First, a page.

The thought of race fixing conjures up images of bad guys sitting in smoked-filled rooms deciding which horses are going to be stiffed, how they’re going to bet the bogus races and how they’re going to divide up the huge loot they’re going to make. It’s the last part that is the key. Race fixing involves greed and greed involves making money, usually lots of it. In Michigan, anyone in the race-fixing business would be lucky to make minimum wage.
Harness racing in Michigan is small-time stuff and the pools at the state’s track are pathetically small. The feature race Saturday night at Northville Downs, the only track currently racing in Michigan, was a conditioned race with a $5,600 purse. The best race on the biggest night of racing during the week, it attracted all of $8,782 in wagering in the win, exacta, trifecta and superfecta pools. After the takeout, roughly $6,800 was returned to winning bettors.
In order to fix a race, you’d have to have at least three drivers in on the scam, not to mention some gamblers and maybe even a trainer or two. At the very minimum, five people would have to be involved. Much of the pool would be taken down not by the race-fixers, but by gamblers who honestly stumbled onto to the winning numbers. Whatever the exact math is, there’d be nothing but a few crumbs left for the five or so bad guys after they divvied up their winnings. Anyone in on a fix would be lucky to walk away with a couple hundred dollars.
The betting figures out of Northville last Saturday were not an aberration. Hazel Park handles the most of any Michigan harness track. It averaged $89,612 per card in handle for 2008, according to the most recent Michigan Gaming Control Board report to be released. The average daily handle at Sports Creek in 2008 was $24,238, which comes out to about $2,000 per race. Imagine making your living fixing races at Sports Creek. You’d be on food stamps.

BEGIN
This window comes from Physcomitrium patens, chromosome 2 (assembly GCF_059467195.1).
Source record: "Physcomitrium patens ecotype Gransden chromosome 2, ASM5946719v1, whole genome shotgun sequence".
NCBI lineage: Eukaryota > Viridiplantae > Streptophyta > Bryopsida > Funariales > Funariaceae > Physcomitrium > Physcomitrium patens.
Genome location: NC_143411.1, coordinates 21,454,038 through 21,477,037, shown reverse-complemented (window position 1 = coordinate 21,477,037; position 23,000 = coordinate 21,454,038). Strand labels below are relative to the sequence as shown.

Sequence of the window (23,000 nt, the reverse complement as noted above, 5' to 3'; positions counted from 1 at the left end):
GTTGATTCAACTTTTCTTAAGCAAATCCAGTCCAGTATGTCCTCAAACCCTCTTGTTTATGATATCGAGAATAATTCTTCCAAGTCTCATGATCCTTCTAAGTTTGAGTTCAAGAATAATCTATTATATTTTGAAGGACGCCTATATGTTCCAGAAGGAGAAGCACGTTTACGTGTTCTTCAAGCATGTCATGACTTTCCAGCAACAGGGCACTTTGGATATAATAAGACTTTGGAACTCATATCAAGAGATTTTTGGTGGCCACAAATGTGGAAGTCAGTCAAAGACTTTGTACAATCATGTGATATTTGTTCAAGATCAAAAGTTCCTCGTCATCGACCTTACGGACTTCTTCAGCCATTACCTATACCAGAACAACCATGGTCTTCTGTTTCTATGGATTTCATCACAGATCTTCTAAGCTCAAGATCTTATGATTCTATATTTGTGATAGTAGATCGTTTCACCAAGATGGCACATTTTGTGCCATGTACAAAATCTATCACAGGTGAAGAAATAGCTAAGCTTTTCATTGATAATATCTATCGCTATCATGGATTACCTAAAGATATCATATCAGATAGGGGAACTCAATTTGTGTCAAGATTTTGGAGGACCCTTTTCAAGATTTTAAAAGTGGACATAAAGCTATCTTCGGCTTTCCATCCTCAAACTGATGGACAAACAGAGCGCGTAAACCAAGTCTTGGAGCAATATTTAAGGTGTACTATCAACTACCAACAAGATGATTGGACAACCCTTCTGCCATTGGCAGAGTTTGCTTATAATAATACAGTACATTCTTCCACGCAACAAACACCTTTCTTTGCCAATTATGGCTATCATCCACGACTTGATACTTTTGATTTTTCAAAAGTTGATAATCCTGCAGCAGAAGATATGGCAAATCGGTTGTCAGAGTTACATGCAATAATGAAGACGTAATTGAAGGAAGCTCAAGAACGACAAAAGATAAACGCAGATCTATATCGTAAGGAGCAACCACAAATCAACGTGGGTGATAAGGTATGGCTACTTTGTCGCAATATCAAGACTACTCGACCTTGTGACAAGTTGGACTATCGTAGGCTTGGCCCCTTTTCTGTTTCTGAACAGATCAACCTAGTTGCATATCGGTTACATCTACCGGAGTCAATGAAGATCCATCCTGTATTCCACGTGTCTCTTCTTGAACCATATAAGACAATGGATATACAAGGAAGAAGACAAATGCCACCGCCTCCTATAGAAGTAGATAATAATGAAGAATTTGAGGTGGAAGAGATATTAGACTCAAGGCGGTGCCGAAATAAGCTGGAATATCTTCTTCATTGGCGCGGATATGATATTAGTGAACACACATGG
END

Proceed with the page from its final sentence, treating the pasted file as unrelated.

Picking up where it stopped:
Would anyone fix a horse race, risk their career and jail time, for, at the most, $200 or $300? I suppose it’s possible, but it’s hard to believe anyone could risk so much for so little.
Finley goes on to wonder if investigators really understand horse racing.
If the take numbers Finley cites are accurate, I don’t see how fixing would be on these tracks for the same reason he does. That goes my usual inclination to believe if an investigation is under way in sports, that there has to be substance to it.
I grew up being taken from one Midwest race track or county fair to another*during the years 1971-1974. In late 1973 over 20 people(including some of the country’s most famous drivers) were arrested in the New York area for fixing superfecta races. I remember this huge scandal very well but it is almost forgotten today. The handles in 1973 by the way were many times bigger then today. Most of those arrested were found not guilty in court, but this and some of my father’s stories about drivers holding back, I’ve always taken a jaundiced rule when the possibility of race fixing surfaces. This time I want to see more and won’t jump to conclusions.
*- I grew up on Long Island but my father’s horses raced out of tracks in New Jersey, Ohio, and the Chicago area. New York city are tracks had strict rules about minors attending the races. In fact I can count the times I saw races at Roosevelt and Yonkers on on hand. Whereas I been to Freehold, Atlantic City, Brandywine, Scioto, Sportsmans Park, and a couple other tracks probably 200 times all combined.
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